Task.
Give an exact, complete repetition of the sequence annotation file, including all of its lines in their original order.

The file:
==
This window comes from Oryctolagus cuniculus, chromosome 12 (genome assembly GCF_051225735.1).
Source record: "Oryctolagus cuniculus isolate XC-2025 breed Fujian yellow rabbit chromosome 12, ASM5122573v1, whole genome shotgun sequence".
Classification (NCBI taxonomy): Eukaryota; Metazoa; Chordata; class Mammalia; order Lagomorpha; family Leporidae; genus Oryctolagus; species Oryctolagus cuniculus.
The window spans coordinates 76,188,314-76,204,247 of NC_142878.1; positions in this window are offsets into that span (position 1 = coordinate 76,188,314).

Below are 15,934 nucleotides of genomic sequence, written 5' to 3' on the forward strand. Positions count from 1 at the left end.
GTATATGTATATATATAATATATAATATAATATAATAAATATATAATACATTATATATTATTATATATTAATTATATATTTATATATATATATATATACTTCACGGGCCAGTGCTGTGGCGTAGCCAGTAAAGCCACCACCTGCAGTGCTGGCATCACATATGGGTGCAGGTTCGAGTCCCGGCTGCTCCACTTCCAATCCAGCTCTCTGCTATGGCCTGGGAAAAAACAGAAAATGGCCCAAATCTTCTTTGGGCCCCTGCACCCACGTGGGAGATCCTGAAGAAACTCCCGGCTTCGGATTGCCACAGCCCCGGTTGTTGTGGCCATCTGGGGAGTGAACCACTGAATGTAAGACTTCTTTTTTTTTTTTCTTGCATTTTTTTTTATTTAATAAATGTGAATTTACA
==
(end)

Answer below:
This window comes from Oryctolagus cuniculus, chromosome 12 (genome assembly GCF_051225735.1).
Source record: "Oryctolagus cuniculus isolate XC-2025 breed Fujian yellow rabbit chromosome 12, ASM5122573v1, whole genome shotgun sequence".
Classification (NCBI taxonomy): Eukaryota; Metazoa; Chordata; class Mammalia; order Lagomorpha; family Leporidae; genus Oryctolagus; species Oryctolagus cuniculus.
The window spans coordinates 76,188,314-76,204,247 of NC_142878.1; positions in this window are offsets into that span (position 1 = coordinate 76,188,314).

Below are 15,934 nucleotides of genomic sequence, written 5' to 3' on the forward strand. Positions count from 1 at the left end.
GTATATGTATATATATAATATATAATATAATATAATAAATATATAATACATTATATATTATTATATATTAATTATATATTTATATATATATATATATACTTCACGGGCCAGTGCTGTGGCGTAGCCAGTAAAGCCACCACCTGCAGTGCTGGCATCACATATGGGTGCAGGTTCGAGTCCCGGCTGCTCCACTTCCAATCCAGCTCTCTGCTATGGCCTGGGAAAAAACAGAAAATGGCCCAAATCTTCTTTGGGCCCCTGCACCCACGTGGGAGATCCTGAAGAAACTCCCGGCTTCGGATTGCCACAGCCCCGGTTGTTGTGGCCATCTGGGGAGTGAACCACTGAATGTAAGACTTCTTTTTTTTTTTTCTTGCATTTTTTTTTATTTAATAAATGTGAATTTACA